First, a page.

Strength of Individual Muscle Groups
Strength of Individual Muscle Groups. Patterns of weakness can help localize a lesion to a particular cortical or white matter region, spinal cord level, nerve root, peripheral nerve, or muscle.
Test the strength of each muscle group and record it in a systematic fashion. Isolate the muscles being tested at each joint by supporting the joint on the proximal side as needed. It is wise to pair the testing of each muscle group immediately with testing of its contralateral counterpart to enhance detection of any asymmetries. Muscle strength is often rated on a scale of 0/5 to 5/5 as follows:
- 0/5: No contraction
- 1/5: Muscle flicker, but no movement
- 2/5: Movement possible, but not against gravity (test the joint in the horizontal plane)
- 3/5: Movement possible against gravity, but not against resistance by the examiner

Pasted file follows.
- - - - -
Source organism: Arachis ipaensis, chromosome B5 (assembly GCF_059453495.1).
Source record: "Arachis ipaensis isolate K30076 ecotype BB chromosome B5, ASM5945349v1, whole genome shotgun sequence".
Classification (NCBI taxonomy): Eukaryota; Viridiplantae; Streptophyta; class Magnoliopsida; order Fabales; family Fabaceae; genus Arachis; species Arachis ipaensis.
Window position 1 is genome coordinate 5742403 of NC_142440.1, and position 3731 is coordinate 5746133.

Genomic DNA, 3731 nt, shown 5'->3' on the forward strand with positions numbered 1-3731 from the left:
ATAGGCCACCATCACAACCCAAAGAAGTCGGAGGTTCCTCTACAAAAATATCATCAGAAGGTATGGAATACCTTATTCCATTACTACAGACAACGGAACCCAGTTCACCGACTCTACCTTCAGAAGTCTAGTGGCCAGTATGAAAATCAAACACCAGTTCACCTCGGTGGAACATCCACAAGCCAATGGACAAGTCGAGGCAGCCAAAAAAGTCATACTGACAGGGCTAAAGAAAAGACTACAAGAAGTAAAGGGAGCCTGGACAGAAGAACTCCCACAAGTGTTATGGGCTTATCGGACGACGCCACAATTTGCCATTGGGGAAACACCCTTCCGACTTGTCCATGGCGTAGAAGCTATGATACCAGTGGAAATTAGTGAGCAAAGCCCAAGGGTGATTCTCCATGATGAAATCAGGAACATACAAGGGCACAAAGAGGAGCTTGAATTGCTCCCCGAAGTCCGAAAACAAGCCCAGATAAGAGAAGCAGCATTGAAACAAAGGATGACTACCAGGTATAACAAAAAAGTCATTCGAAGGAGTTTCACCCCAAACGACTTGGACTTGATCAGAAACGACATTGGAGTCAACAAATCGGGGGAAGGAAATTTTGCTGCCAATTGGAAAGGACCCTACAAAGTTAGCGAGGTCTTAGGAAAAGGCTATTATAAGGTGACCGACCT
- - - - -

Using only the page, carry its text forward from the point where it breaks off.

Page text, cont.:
- 4/5: Movement possible against some resistance by the examiner (sometimes this category is subdivided further into 4–/5, 4/5, and 4+/5)
- 5/5: Normal strength
While testing muscle strength, it is important to keep in mind anatomical information such as which nerves, nerve roots, and brain areas control each muscle and to allow this information to guide the exam. Also, compare proximal versus distal weakness because these features can sometimes suggest muscle versus nerve disease, respectively.Go to Video 54 Go to Video 55 Go to Video 56 Go to Video 57
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